Coherence and mainstreaming
It is important to note that BCCSAP 2009 is currently under review and is being updated. The government has also produced a Perspective Plan, the 7th Five Year Plan 2015 (7FYP), a Roadmap for NAP and finally, the Nationally Determined Contribution (NDC) with an adaptation component. Moreover, each year an Annual Development Plan (ADP) is developed. The crucial factor is to ensure proper alignment and integration of the NAP with those documents and mainstreaming them with development planning so that both the Sustainable Development Goals (SDG) targets could be met ensuring climate resilience of victims.
Financing the NAP
Including Bangladesh, 30% of all developing countries have included projected costs of adaptation up to 2030 in their submitted nationally determined contributions (NDCs).Around 45% of them and more than 80% of the LDCs have earmarked the process to formulate and implement NAP (GIZ, 2016). In this context, financing adaptation should be an integral part of the NAP process. A well estimated, realistic and progressive financial plan is required for proper prioritisation of cost-effective adaptation options, flow of time-bound, need-based public and private grants from international and national sources. Moreover, as one of the most climate vulnerable countries, Bangladesh should adopt the climate finance strategy for public grant-based finance. Again, an integrated financial plan for disaster risk reduction, SDG and adaptations as well. In this regard, it is imperative that Bangladesh to try to strategically use political leverage to raise funds from international sources. There is a need to enhance capacity in terms of financial management, audit and evaluation process of domestic/local systems with international standards, e.g. fiduciary, oversight, etc. (TIB, 2016).
Monitoring, Evaluation and Application of Learning (MEAL)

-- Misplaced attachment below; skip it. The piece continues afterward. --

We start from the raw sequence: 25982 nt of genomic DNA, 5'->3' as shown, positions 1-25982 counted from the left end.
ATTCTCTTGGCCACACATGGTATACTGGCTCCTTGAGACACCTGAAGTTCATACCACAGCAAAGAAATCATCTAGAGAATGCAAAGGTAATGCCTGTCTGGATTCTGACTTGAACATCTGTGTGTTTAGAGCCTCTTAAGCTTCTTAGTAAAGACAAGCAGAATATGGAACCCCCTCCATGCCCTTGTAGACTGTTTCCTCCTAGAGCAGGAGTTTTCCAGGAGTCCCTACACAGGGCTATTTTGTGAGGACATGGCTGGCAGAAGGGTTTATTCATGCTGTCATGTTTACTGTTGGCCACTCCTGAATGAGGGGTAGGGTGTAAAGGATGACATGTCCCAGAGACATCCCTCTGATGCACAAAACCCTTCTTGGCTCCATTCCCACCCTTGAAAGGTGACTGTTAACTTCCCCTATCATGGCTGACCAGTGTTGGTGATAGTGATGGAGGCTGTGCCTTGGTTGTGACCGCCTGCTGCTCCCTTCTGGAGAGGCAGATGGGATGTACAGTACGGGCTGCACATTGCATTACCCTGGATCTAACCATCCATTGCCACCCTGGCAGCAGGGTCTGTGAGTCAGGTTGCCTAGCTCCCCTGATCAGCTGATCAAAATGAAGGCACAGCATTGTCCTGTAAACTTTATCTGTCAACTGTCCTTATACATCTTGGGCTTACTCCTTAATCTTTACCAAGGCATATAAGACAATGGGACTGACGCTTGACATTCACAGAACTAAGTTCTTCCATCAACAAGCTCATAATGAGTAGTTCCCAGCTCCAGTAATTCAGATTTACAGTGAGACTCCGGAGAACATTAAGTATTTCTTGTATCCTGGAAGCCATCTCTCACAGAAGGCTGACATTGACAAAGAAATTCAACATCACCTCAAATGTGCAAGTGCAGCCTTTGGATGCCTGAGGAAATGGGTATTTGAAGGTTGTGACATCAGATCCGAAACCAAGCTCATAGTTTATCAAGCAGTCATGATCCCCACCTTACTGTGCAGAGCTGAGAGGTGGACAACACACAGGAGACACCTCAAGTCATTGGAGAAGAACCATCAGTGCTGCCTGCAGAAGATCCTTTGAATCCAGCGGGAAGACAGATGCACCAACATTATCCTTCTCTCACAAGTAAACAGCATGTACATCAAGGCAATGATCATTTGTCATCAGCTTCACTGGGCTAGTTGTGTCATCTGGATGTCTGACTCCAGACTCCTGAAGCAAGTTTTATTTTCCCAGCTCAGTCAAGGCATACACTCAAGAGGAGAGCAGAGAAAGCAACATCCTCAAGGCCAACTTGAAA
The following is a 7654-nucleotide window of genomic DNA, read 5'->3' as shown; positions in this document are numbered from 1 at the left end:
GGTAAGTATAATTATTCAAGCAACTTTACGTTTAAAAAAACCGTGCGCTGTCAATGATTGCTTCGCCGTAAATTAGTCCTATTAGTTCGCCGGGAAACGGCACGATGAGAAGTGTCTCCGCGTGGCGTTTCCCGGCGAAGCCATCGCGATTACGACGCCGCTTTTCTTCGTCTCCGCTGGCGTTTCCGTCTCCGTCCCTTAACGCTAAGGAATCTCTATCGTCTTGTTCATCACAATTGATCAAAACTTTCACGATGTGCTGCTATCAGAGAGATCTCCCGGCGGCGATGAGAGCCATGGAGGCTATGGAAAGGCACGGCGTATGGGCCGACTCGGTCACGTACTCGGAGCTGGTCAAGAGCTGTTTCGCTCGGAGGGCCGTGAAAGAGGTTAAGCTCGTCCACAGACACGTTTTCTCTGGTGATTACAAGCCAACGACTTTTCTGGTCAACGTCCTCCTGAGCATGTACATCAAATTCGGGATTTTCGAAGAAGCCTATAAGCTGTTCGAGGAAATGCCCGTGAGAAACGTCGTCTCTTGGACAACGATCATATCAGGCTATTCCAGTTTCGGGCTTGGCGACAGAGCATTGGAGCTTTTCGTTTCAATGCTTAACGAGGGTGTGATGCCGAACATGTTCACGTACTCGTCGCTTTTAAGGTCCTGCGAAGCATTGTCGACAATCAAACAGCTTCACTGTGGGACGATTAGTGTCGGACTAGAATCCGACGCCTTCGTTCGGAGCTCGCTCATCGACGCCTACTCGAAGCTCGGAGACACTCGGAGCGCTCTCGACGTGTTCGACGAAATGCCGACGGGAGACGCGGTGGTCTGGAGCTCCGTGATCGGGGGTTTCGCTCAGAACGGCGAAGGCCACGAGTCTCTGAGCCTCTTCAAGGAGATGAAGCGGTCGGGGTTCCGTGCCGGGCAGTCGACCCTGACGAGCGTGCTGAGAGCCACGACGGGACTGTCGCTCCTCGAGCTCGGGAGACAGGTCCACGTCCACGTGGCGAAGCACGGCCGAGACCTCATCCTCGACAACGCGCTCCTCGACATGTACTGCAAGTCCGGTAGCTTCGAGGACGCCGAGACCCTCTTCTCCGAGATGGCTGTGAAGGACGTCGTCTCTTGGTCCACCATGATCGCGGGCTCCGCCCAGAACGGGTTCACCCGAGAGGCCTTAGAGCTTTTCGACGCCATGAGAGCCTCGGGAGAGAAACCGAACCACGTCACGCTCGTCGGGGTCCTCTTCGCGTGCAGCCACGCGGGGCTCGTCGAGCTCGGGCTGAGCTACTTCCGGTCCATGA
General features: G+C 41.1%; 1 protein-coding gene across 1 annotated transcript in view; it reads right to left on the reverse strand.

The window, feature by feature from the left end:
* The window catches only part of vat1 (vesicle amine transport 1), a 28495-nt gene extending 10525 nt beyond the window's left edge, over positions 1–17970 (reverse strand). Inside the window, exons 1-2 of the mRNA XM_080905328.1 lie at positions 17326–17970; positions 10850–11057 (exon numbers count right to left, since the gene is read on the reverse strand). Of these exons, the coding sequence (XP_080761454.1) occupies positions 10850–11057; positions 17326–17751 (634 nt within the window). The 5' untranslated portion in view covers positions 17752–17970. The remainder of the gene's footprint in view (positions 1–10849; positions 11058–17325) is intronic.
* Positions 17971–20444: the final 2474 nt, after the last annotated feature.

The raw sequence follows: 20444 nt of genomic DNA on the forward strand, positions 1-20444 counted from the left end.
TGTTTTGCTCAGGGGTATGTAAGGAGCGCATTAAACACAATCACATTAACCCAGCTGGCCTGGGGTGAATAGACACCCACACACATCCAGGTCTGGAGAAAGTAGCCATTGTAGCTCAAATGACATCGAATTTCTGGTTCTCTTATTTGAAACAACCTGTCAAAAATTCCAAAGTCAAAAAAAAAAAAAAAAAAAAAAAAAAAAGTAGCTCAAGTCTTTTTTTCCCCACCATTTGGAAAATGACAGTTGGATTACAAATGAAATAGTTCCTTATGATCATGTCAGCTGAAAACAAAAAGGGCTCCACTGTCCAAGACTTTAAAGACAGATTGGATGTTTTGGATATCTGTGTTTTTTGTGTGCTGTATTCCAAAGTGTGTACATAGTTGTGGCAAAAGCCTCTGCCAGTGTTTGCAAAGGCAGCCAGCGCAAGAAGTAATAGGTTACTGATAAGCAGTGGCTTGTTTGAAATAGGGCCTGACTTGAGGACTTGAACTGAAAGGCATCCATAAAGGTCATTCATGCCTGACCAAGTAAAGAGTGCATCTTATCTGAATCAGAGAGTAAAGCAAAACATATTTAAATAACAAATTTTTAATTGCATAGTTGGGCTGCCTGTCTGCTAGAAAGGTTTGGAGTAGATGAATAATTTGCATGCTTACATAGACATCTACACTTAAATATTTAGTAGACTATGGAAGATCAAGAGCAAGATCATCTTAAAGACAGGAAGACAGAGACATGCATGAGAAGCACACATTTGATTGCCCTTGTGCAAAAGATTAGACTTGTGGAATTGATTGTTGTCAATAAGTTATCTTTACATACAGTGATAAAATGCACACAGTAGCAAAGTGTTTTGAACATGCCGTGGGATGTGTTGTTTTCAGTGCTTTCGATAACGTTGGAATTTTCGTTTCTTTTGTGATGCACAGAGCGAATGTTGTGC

MEAL is the key to achieving effective adaptation actions. Furthermore, it is imperative that the concerned staff from the Planning Division, the Implementation Monitoring and Evaluation Division (IMED), the Office and Comptroller and Auditor General (OC&AG) need proper training on both climate change issues and related MEAL. Indeed, mobilising adequate resources for the assessment of project proposal as well as monitoring the implementation of climate funded projects properly will drastically improve the efficiency and effectiveness of the NAP. In this regard, existing knowledge of watchdog agencies should be considered for better understanding. Transparency International Bangladesh’s (TIB) tracking of climate funded projects has already identified political consideration in climate project approval, poor disclosure of information, weak accountability mechanism, absence of meaningful participation of the community in project design and monitoring of implementation and also lack of the citizens' friendly grievance redress mechanism as current challenges. Most importantly, following recommendation of the 7FYP, the NAP should internalise the local community independent monitoring mechanism with the application of social accountability tools such as public hearings, citizens' report card, social audit etc. and the IMED and MoEF should develop a system for participation of all vulnerable people.
The National Adaptation Plan for Bangladesh is not just a plan that is prepared for the sake of preparing it; it should be the Bible for protecting lives and livelihoods of millions of innocent climate victims. To ensure transparency, accountability, participation, integrity, equity and coherence in implementation of the NAP it should be a legally binding document for all concerned stakeholders. Reflection of the above issues in the NAP formulation has created scope for a “paradigm shift” in the country by reforming legal and policy regime as well as significant improvement of practices by stakeholders for assured climate resilience of the most vulnerable communities.
The writer is a Climate finance governance analyst; Email: [email protected]